Hope this helps & all the best

  6. Hi Michelle, When you say to wear support underwear, is this something like Spanx or do they make them specific for Pelvic Floor Dysfunction? I heard that any compression below the hips not above would be used after bladder prolapse surgery. Could you help please?

    • Michelle Kenway Physiotherapist says

      Hi Peg
      Large briefs with support panels or alternatively high waisted gym tights can sometimes provide some external support for women, especially those women with weak pelvic floor and deep abdominal muscles.
      All the best

  7. Hi Michelle,can you do bhangra dance exercise with vaginal wall fallen ,my doctor didn’t say how much , she wanted me to do pelvic floor PT.The one place in my area that does this type of PT doesn’t accept my insurance and I’m very happy to have found you :)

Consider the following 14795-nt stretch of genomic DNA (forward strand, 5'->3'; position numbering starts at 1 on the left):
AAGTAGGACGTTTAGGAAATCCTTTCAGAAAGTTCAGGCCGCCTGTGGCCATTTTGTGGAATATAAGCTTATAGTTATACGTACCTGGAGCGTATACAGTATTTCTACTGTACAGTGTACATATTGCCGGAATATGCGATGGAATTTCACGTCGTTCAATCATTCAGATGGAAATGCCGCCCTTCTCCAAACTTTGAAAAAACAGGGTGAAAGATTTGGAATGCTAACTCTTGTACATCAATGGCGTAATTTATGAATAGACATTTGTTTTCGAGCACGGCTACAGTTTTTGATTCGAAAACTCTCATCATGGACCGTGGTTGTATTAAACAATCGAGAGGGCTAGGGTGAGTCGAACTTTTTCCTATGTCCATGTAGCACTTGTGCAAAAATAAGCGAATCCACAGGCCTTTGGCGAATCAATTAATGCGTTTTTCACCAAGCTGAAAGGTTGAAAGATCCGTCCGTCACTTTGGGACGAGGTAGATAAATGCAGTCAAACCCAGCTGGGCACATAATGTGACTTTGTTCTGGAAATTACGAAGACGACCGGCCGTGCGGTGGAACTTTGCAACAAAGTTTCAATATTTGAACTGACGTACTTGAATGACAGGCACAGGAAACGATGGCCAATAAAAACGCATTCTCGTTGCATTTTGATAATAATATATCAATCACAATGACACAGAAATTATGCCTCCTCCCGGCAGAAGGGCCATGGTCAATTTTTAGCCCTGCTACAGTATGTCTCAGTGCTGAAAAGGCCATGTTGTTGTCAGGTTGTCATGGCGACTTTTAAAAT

• Michelle Kenway Physiotherapist says

      Hi Rebekah
      I have just taken a quick look at this type of traditional dance as I am not familiar with it – does Bhangra involve at least one foot on the ground throughout? I can’t see any movements with both feet off the ground is this correct?

      • Hi Michelle, yes I saw this one video where they were having three ways doing the dance at different level’s and the one has the lowest impact, not lifting your knees up you’re doing all the basic moves but at low impact.I’m very over weight and I found you and didn’t realize I couldn’t do certain exercises with the fallen vaginal wall I was walking on the treadmill and dancing at the same time is that ok to do? Thank you very much :)
        Sincerely, Rebekah

        • Michelle Kenway Physiotherapist says

          Hi Rebekah